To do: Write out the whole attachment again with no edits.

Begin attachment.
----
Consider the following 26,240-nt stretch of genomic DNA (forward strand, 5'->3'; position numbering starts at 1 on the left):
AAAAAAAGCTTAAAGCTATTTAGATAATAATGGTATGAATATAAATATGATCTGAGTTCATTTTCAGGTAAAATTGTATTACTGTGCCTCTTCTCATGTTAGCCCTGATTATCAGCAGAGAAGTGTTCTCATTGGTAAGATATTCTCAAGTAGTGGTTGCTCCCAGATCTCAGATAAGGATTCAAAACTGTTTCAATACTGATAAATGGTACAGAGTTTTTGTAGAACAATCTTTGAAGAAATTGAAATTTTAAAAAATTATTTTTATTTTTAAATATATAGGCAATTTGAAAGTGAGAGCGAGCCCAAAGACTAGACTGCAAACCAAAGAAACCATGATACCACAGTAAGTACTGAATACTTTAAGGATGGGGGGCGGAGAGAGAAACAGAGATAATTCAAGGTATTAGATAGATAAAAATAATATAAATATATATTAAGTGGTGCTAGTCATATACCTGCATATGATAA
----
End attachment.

Consider the following 26,240-nt stretch of genomic DNA (forward strand, 5'->3'; position numbering starts at 1 on the left):
AAAAAAAGCTTAAAGCTATTTAGATAATAATGGTATGAATATAAATATGATCTGAGTTCATTTTCAGGTAAAATTGTATTACTGTGCCTCTTCTCATGTTAGCCCTGATTATCAGCAGAGAAGTGTTCTCATTGGTAAGATATTCTCAAGTAGTGGTTGCTCCCAGATCTCAGATAAGGATTCAAAACTGTTTCAATACTGATAAATGGTACAGAGTTTTTGTAGAACAATCTTTGAAGAAATTGAAATTTTAAAAAATTATTTTTATTTTTAAATATATAGGCAATTTGAAAGTGAGAGCGAGCCCAAAGACTAGACTGCAAACCAAAGAAACCATGATACCACAGTAAGTACTGAATACTTTAAGGATGGGGGGCGGAGAGAGAAACAGAGATAATTCAAGGTATTAGATAGATAAAAATAATATAAATATATATTAAGTGGTGCTAGTCATATACCTGCATATGATAA